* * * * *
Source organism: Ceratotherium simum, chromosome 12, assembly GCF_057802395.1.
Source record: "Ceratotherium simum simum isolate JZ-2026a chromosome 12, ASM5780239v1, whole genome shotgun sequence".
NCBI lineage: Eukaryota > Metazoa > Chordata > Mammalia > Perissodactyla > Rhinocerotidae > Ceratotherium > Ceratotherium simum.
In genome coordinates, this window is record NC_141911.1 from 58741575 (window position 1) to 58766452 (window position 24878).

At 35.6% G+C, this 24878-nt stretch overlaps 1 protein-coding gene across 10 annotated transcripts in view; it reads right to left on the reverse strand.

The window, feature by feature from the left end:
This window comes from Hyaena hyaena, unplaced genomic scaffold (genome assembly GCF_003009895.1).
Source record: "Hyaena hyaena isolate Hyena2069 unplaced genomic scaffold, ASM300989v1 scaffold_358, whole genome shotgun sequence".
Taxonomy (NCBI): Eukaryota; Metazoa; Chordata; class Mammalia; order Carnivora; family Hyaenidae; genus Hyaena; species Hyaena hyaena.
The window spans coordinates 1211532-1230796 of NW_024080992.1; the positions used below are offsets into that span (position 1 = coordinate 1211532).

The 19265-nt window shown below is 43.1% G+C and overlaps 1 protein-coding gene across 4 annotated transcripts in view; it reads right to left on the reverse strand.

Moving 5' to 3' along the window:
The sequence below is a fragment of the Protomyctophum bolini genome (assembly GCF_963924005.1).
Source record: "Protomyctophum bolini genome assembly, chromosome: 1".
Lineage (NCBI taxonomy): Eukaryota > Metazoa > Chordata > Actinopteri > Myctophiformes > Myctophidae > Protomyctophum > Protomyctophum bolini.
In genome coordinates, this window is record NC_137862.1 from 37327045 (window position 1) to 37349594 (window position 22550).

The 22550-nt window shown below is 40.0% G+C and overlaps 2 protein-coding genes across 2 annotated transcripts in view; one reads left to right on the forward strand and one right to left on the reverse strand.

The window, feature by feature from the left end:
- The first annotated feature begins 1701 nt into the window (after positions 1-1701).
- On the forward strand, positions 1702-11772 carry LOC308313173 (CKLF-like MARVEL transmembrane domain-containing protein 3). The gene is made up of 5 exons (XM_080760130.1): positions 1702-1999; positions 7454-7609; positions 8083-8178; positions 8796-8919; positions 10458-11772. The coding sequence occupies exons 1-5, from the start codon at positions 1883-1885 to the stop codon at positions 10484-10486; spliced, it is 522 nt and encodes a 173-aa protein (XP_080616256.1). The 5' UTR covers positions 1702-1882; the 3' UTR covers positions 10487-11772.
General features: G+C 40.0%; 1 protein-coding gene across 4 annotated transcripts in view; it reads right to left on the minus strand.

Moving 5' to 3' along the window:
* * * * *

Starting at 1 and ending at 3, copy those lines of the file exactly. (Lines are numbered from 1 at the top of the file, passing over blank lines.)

Source organism: Ceratotherium simum, chromosome 12, assembly GCF_057802395.1.
Source record: "Ceratotherium simum simum isolate JZ-2026a chromosome 12, ASM5780239v1, whole genome shotgun sequence".
NCBI lineage: Eukaryota > Metazoa > Chordata > Mammalia > Perissodactyla > Rhinocerotidae > Ceratotherium > Ceratotherium simum.